Letter to the Community

Dear Community,

I hope this letter finds you well amid a number of natural disasters here and farther away. Fortunately, the events in our immediate locale were milder.

Such events are good reminders of why we always need to be prepared to respond to a range of events, particularly along the foothills where it’s a matter of when, not if. The District continues to tighten and add to our Emergency Response Plan and most recently we have furthered relationships with a number of fellow first responder agencies. This should provide direct benefit to all residents during future events.

While the District is more commonly associated with delivering water and then collecting and treating wastewater, we are consistently engaged in emergency response activities outside of larger-scale disasters like earthquakes and fires. You may have heard about or seen the water main break along the 3000-3100 block of Montrose Avenue last weekend (there was also a concurrent main break on the 4900 block of El Sereno). This was a significant emergency response effort akin to the main break on Pennsylvania Avenue several years ago. Like a recent well failure (Well No. 14) and booster pump failure (Paschall Station), the pipe under this section of Montrose Avenue beat us to the punch as all of these were likely on the list of infrastructure replacement projects next year (Fiscal Year 2024-25). The pipeline on Montrose was high on the list because, although relatively young (1961 vintage), there had been a history of a half dozen leaks and repairs. The pipe was corroded to the extent that there was barely enough metal remaining to weld the sections together. Indeed, the pipe failed as soon as the line was re-pressurized after repair, after which the decision was made to replace the section of pipe entirely.

There are several challenges posed by the situation and I’d like to let you know that we’re approaching them with the mindset of business not as usual. As mentioned in my last letter, overcoming the many challenges we all face will take creativity (and partnership). One of the challenges is that in order to comply with local street paving standards, we’ll likely need to wait several months to let the soil underground to compact properly. Not only could this pose an extended traffic inconvenience to the community, it will be expensive to temporarily pave, dig it back up and then apply a final paving over it.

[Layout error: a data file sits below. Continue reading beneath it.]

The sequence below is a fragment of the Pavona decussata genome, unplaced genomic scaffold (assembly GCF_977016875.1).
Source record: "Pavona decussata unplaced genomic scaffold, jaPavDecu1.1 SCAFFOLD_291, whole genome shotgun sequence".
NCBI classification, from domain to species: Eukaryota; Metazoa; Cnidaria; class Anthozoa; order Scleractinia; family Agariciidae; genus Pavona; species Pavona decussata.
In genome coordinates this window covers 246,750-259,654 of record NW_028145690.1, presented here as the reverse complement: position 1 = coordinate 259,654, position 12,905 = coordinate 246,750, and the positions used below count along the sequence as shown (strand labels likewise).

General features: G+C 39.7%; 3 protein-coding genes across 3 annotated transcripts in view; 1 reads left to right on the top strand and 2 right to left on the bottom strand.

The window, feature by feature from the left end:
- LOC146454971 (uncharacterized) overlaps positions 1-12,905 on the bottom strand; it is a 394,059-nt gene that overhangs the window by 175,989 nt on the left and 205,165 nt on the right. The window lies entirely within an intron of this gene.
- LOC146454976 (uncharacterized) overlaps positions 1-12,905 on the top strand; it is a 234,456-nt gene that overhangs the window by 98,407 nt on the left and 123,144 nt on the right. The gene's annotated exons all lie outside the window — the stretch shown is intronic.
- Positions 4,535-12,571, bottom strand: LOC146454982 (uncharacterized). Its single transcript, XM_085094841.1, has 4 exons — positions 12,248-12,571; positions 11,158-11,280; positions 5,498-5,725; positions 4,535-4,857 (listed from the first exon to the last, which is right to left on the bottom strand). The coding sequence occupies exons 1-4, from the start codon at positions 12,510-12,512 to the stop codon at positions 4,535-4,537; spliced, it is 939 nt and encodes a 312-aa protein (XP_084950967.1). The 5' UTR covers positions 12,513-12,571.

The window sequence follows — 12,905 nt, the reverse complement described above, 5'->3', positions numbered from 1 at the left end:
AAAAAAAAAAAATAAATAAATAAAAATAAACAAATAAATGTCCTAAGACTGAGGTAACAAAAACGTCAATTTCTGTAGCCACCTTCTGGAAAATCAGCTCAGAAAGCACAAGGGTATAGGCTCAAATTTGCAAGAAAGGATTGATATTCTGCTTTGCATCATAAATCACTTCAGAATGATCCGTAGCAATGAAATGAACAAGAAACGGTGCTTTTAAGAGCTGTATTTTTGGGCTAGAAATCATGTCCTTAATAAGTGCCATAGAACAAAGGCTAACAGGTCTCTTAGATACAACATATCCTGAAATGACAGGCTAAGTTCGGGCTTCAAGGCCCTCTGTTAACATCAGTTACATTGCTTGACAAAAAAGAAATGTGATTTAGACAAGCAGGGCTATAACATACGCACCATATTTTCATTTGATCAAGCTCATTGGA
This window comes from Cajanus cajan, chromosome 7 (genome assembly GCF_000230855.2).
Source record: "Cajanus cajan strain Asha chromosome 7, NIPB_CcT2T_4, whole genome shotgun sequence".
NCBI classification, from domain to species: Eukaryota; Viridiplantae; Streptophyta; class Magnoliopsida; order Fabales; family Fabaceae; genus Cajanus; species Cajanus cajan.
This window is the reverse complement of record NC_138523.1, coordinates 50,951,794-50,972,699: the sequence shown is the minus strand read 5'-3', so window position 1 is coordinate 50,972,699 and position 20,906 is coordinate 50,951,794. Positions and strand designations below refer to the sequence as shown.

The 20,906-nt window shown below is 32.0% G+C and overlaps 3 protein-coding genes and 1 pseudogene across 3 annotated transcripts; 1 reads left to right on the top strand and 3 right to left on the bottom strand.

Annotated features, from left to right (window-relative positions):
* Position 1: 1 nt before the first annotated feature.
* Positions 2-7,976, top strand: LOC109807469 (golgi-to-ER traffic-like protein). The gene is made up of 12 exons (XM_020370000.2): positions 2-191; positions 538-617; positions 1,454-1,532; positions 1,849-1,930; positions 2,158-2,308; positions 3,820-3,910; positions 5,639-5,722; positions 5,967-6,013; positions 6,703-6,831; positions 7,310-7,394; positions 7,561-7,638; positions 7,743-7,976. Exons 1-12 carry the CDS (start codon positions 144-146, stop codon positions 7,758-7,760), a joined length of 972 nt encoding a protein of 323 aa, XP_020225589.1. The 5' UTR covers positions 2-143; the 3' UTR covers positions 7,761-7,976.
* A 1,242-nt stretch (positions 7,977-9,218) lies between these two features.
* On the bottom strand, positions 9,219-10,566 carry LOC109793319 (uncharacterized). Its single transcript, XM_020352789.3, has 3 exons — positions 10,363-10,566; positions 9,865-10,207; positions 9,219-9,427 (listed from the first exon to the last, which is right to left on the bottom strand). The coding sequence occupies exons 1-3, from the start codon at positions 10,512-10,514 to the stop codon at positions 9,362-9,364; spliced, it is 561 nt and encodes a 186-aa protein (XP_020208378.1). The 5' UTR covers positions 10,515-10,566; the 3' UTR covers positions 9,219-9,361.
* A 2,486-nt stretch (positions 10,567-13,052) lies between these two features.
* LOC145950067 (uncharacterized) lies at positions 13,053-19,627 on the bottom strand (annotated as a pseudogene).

It so happens that we recently acquired new talent that’s handy with designing pipeline construction projects. This means that with a reshuffling of their workload and some long hours, we will pursue designing the pipeline in-house, typically an expensive project that takes months to deliver since we solicit and receive multiple bids on projects. It also so happens that we already have a contractor mobilized at the Orange Avenue pipeline replacement project near Monte Vista Elementary School. Between the time and cost savings from designing in-house, the savings from negotiating with a pipeline contractor that’s already mobilized in our service area, and not having to pave twice, we (you) will realize significant savings that we can reinvest into a system that sorely needs it. Our system operators will follow with flushing, chlorinating and pressurizing the new lines. Our intent is to continue operating outside of the box, and I look forward to sharing future ideas and our execution of them.

Switching gears a bit, I wrote last time about a commitment to outreach. Letters like these are one forum for outreach but our plan is also to expand outreach. I’m not sure whether that’s necessarily more outreach, but certainly more pointed, consistent and early in terms of messaging significant initiatives. Since we’re on the subject, let me share that we need to conduct another rate study next year. Whereas we would typically begin that discussion (and initiate outreach) around February of next year, we began the discussion with the Board’s Finance Committee last week. Through discussion, the Committee set a goal of soliciting feedback from customers as early as September/October, which initiates an early feedback sequence. Early feedback can be figured into policy decisions that respond optimally to customer input within the confines of what’s best for the District’s long-term ability to serve the community.

In the meantime, we are getting nearer to setting up a predictable time and space to engage with the community in an open setting (the library is a frontrunner as the venue). A good step to make sure you stay in touch is to contact Customer Service to update your contact information and then read the outreach letter when it’s sent out.

To touch back on the Montrose Avenue leak, a big and heartfelt thank you from all of us at CVWD to the community. It’s hard to grasp the value of having water available at all times at the tap until it’s not. Yet, the residents and businesses along Montrose Avenue couldn’t have been more supportive and appreciative. Just like a cheering stadium can lift runners on a field, appreciative customers lift our staff, particularly our crew, especially when it comes to what is sometimes underappreciated. This is partnership, so thanks again.

That’s all for now. Let’s keep up the dialog. We’ll keep the water flowing.

My best,